Marker Logo HMdb.org THE HISTORICAL
MARKER DATABASE
“Bite-Size Bits of Local, National, and Global History”
“Bite-Size Bits of Local, National, and Global History”
Salem in Columbiana County, Ohio — The American Midwest (Great Lakes)
 

Salem

 
 
Salem Marker image. Click for full size.
By Cosmos Mariner, July 30, 2018
1. Salem Marker
Inscription.  
Founded 1806.
Site of Ohio’s first
Women’s Rights
Convention
April 19-20, 1850.

 
Location. 40° 53.121′ N, 80° 50.701′ W. Marker is in Salem, Ohio, in Columbiana County. Marker is at the intersection of South Lincoln Avenue and Chestnut Grove Road (County Route 854), on the right when traveling north on South Lincoln Avenue. Touch for map. Marker is located beside the road, at the Salem town line, facing the northbound traffic. Marker is at or near this postal address: 1712 South Lincoln Ave, Salem OH 44460, United States of America. Touch for directions.
 
Other nearby markers. At least 8 other markers are within 6 miles of this marker, measured as the crow flies. Unserheim (approx. half a mile away); Teegarden-Centennial Covered Bridge / Teegarden (approx. 4˝ miles away); Cherry Valley Coke Ovens (approx. 4.7 miles away); Maple-Dell (approx. 4.9 miles away); Lot 17, Friends Burying Grounds (approx. 5.7 miles away); Damascus Grade School Museum (approx. 5.9 miles away); Ervin George Bailey (approx. 5.9 miles away); Friends Burying Grounds (approx. 5.9 miles away). Touch for a list and map of all markers in Salem.
 
Also see . . .
Salem Marker (<i>tall view; looking north along South Lincoln Avenue</i>) image. Click for full size.
By Cosmos Mariner, July 30, 2018
2. Salem Marker (tall view; looking north along South Lincoln Avenue)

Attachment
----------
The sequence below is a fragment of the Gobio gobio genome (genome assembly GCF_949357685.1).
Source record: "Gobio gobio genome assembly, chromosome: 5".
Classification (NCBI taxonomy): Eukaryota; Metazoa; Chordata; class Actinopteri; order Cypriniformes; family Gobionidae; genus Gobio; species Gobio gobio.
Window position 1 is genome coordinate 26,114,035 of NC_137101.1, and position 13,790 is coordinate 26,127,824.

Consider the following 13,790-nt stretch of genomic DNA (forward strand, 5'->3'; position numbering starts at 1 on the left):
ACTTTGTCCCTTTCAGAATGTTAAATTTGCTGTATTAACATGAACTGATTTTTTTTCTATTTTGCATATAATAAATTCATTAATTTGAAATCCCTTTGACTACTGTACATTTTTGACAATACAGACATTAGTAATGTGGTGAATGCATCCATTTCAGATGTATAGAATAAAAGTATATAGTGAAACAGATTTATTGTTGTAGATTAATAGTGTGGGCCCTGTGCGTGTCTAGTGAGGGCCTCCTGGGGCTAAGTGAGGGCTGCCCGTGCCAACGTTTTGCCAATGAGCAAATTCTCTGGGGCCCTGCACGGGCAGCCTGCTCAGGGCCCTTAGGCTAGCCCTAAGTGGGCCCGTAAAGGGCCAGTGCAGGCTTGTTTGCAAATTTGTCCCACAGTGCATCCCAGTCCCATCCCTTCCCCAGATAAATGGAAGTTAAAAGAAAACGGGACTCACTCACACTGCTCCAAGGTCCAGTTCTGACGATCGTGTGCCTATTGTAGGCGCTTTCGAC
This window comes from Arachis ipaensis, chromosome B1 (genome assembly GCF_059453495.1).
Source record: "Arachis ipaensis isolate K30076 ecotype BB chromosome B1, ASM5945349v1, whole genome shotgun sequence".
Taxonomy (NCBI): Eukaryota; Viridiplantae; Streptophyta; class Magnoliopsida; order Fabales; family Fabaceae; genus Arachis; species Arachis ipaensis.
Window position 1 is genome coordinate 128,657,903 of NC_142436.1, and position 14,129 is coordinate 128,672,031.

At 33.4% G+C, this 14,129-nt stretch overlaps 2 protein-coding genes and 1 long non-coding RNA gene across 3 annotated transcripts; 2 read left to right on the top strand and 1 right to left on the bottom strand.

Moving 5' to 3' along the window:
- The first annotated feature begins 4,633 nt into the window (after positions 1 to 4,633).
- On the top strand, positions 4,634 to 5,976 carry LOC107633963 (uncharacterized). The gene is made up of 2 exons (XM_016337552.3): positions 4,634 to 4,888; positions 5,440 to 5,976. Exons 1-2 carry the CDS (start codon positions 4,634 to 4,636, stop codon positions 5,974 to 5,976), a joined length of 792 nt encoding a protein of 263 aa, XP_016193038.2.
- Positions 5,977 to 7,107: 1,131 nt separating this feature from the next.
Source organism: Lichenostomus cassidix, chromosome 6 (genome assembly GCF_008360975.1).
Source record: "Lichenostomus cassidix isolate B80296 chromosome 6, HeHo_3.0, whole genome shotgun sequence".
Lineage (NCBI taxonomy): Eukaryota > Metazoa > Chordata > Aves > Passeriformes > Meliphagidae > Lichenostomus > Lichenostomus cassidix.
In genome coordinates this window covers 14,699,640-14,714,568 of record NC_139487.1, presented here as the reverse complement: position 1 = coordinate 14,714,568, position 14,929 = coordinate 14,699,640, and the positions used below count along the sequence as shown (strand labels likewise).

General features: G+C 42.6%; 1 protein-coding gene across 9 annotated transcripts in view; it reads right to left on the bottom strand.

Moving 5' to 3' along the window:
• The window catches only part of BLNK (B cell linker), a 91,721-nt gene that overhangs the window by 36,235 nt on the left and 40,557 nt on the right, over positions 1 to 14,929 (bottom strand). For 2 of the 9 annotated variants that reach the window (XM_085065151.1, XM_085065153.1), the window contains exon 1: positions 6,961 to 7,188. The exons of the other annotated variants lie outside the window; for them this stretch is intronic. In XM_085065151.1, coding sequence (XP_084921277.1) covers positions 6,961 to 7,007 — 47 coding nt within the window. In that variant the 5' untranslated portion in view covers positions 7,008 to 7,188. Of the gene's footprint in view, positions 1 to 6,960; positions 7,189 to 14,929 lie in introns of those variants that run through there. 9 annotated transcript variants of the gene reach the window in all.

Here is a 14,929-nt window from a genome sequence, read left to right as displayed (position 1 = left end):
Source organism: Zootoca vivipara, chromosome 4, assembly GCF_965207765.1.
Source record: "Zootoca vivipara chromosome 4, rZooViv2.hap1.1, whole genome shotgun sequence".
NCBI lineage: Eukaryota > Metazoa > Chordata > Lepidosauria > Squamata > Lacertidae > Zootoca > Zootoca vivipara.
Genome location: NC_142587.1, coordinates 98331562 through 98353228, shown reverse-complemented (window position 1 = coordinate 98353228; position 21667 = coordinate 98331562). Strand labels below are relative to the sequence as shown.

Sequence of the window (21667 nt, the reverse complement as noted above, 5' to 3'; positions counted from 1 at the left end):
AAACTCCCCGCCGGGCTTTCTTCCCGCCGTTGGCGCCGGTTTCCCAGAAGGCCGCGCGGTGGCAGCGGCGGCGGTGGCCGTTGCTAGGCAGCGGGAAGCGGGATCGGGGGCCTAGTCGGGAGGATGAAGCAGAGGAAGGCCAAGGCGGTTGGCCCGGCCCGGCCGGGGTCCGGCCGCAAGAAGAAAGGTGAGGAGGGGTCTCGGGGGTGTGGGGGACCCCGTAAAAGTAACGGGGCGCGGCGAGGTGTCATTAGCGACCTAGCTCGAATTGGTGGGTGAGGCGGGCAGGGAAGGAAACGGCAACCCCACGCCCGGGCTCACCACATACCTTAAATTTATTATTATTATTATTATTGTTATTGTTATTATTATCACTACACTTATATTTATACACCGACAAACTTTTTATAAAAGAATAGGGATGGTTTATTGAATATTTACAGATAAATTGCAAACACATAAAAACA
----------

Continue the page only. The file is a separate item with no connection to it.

1. Chronology of Woman Suffrage Movement Events.
April 19–20, 1850: In Salem, Ohio, women take complete control of their women's rights convention, refusing men any form of participation apart from attendance. (Submitted on July 30, 2018, by Cosmos Mariner of Cape Canaveral, Florida.) 

2. First Women's Rights Movement. Numerous Ohio women actively participated in reform movements. Ohio women formed the Ohio Women's Temperance Society and the Female Moral Reform Society to assist other people in living in a more moral manner. Ohioans Lucy Stone and Harriet Beecher Stowe played a vital role in the abolitionist movement through their speeches and writings. It was apparent to the reformers, in Ohio and elsewhere, that women did not enjoy the same opportunities for which they were fighting for other groups. Many women, such as women’s rights activist Elizabeth Cady Stanton, would not stand for this. (Submitted on July 30, 2018, by Cosmos Mariner of Cape Canaveral, Florida.) 

3. National Woman's Rights Conventions. The 1848 Seneca Falls Women's Rights Convention, which was called on short notice and was more of a regional meeting, called for "a series of conventions, embracing every part of the country." The 1848 regional event held in upstate New York was followed by other regional Woman's Rights Conventions
Salem Marker (<i>wide view; looking north along South Lincoln Avenue</i>) image. Click for full size.
By Cosmos Mariner, July 30, 2018
3. Salem Marker (wide view; looking north along South Lincoln Avenue)
in Ohio, Indiana, and Pennsylvania. That meeting's resolutions called for woman suffrage (the right to vote), and later conventions also included this call. But each meeting included other women's rights issues as well. (Submitted on July 30, 2018, by Cosmos Mariner of Cape Canaveral, Florida.) 

4. Sojourner Truth. At the 1851 Women’s Rights Convention held in Akron, Ohio, Sojourner Truth delivered what is now recognized as one of the most famous abolitionist and women’s rights speeches in American history, “Ain’t I a Woman?” She continued to speak out for the rights of African Americans and women during and after the Civil War (Submitted on July 30, 2018, by Cosmos Mariner of Cape Canaveral, Florida.) 
 
Categories. Civil RightsWomen
 
More. Search the internet for Salem.
 
Credits. This page was last revised on August 1, 2018. This page originally submitted on July 30, 2018, by Cosmos Mariner of Cape Canaveral, Florida. This page has been viewed 68 times since then and 7 times this year. Photos:   1, 2, 3. submitted on July 30, 2018, by Cosmos Mariner of Cape Canaveral, Florida. • Andrew Ruppenstein was the editor who published this page.
Paid Advertisement We are suspending Amazon.com advertising until they remove an ad for a certain book from circulation. A word in the book’s title has given rise to number of complaints. The word is inappropriate in school classroom settings.